Organizations are already forming to protect the act of driving and defend against the more nefarious practices buried in autonomy. While these groups seem to be fueled by passion, many lack the "from our cold dead hands" stridency integral to other resistance movements. The Human Driving Association was founded in 2018 to advocate for making cars safer while protecting the freedom to own and drive them. Introduced via a 12-point "manifesto" published by The Drive, the organization now has nearly 10,000 members. Hagerty, one of the largest insurers of vintage and collectible cars, has launched a similar initiative. Called "Save Driving," it's dedicated to preserving the right of humans to drive and celebrating the joy that driving can bring, all while embracing lifesaving automotive technologies.
These groups worry about threats to personal freedom and privacy if the right to drive is denied to humans. They are concerned with the degrading effect that data-driven, data-deriving self-driving cars may have on society. They worry that the deployment of automated vehicles may further enhance national divisions: for example, those between urbanites—whose densely populated, meticulously mapped cities will be great candidates for autonomy—and outlying rural areas that likely won't have access to the technology. Given that the eventual goal for AV integration is to have all driverless cars connected and speaking the same language, these organizations also fear that the technology will end up being owned entirely by one entity—Google, Amazon, Uber, GM—that capitalizes on our reliance to mine our data and market its products.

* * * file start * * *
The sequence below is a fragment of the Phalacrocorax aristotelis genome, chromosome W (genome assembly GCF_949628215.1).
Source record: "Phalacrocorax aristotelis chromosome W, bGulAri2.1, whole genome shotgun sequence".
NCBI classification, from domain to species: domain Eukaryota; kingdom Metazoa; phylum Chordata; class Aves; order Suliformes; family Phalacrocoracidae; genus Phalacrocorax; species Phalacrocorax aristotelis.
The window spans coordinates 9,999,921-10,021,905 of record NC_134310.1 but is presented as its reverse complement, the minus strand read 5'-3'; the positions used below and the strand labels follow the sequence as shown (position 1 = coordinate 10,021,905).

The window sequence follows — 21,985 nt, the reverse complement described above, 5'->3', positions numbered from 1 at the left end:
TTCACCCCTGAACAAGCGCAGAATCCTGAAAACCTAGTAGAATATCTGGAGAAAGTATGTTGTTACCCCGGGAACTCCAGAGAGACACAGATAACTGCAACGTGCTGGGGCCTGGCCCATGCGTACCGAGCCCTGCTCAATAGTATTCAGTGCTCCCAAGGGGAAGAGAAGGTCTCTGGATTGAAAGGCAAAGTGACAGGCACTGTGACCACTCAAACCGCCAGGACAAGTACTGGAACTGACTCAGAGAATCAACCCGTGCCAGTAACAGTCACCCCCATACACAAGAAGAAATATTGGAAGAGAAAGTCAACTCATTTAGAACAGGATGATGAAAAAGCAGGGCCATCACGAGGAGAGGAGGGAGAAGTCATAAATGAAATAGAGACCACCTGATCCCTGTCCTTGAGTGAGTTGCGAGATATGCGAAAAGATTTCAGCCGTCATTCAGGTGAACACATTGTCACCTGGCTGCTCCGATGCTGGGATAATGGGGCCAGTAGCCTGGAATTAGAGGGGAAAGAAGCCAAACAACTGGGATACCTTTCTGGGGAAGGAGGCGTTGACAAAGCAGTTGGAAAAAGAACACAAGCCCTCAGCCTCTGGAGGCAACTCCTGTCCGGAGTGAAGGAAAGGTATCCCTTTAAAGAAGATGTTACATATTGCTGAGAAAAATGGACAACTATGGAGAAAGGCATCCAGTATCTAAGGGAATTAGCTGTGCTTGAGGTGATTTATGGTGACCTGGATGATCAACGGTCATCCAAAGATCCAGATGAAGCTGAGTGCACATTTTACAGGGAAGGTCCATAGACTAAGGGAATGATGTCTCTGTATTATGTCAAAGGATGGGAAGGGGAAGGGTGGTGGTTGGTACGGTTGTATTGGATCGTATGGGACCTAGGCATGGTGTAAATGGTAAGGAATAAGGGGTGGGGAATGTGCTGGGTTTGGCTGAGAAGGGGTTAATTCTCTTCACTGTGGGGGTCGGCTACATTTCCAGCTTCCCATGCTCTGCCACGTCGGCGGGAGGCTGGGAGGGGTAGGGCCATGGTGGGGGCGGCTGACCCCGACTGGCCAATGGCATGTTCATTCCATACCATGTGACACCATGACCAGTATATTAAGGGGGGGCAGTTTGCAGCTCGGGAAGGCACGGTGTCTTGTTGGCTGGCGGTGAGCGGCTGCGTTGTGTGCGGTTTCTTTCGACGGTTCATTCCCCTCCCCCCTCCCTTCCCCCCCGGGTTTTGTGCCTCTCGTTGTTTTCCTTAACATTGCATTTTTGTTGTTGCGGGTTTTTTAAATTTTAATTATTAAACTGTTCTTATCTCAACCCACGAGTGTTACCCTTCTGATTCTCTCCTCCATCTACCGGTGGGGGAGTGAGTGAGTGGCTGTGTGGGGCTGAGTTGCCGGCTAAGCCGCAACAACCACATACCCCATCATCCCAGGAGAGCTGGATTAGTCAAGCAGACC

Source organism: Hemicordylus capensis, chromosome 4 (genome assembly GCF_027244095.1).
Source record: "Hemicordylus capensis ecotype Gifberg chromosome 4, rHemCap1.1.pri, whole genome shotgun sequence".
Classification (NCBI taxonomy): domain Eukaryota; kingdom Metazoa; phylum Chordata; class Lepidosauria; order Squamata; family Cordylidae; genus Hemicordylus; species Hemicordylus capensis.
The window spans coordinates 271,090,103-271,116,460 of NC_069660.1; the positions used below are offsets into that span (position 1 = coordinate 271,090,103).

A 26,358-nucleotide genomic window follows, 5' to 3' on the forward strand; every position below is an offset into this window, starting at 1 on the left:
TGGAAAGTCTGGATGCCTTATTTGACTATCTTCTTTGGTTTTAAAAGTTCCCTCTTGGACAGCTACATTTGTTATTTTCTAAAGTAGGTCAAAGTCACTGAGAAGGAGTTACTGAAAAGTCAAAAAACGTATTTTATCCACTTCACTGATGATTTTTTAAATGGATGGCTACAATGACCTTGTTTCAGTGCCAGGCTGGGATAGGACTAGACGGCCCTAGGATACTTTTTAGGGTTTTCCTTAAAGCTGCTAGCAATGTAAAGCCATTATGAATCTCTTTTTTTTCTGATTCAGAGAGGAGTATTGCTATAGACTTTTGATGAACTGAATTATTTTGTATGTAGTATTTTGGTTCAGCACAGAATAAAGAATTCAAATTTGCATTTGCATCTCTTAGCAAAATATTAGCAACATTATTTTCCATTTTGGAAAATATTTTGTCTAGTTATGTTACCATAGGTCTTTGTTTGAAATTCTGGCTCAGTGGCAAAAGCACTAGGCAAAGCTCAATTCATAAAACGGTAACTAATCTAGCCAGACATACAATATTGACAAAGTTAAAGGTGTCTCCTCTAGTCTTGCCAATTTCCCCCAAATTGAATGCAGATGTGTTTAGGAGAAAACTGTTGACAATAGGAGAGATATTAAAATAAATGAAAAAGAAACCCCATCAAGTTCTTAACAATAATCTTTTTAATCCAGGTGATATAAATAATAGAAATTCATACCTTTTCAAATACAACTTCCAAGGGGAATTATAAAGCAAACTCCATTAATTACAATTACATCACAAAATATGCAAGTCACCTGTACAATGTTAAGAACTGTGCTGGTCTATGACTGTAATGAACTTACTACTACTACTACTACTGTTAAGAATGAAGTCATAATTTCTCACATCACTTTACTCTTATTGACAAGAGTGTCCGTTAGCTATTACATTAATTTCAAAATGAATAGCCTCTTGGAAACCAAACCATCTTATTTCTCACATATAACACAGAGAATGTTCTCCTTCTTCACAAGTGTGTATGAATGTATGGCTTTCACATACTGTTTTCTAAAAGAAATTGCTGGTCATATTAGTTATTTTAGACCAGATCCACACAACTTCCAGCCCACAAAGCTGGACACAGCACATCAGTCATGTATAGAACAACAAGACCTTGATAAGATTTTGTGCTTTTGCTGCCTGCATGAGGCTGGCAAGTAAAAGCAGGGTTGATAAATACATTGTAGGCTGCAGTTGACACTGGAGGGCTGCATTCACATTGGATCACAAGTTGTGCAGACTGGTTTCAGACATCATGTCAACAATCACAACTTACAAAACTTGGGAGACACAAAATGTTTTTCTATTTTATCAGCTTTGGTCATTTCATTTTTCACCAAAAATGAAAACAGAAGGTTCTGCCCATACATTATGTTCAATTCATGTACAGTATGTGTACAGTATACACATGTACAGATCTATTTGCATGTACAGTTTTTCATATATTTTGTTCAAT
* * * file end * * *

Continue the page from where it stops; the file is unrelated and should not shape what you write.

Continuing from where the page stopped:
These are dystopian fears that not everyone has. In ending our conversation with Duggan, we bring up this very threat, that of evil, monopolizing megacorporations—like Skynet from The Terminator and, perhaps a bit panderingly, Omni Consumer Products from RoboCop—as speculative possibilities for where the AV narrative could go in Chandler.
"I'm not a sci-fi guy," Duggan says coolly. "I don't really watch those movies. I've been policing for 33 years. Anything's a possibility. But I'm not really preparing for that."
Autonomous vehicles are increasingly finding opposition among America's nearly 4.5 million professional drivers, an occupation that represents almost 3 percent of our workforce. Uber and Lyft, the United States Postal Service and UPS, and private and public bus services are all working fiercely on AVs to replace human operators. The tech may arrive first in long-haul trucking. California's TuSimple is already operating self-driving tractor-trailers, hauling commercial freight on public highways in Arizona. Safety drivers are onboard for now. But according to Chuck Price, TuSimple's chief product officer, the company plans to deploy fully driverless 80,000-pound semis by the end of 2020.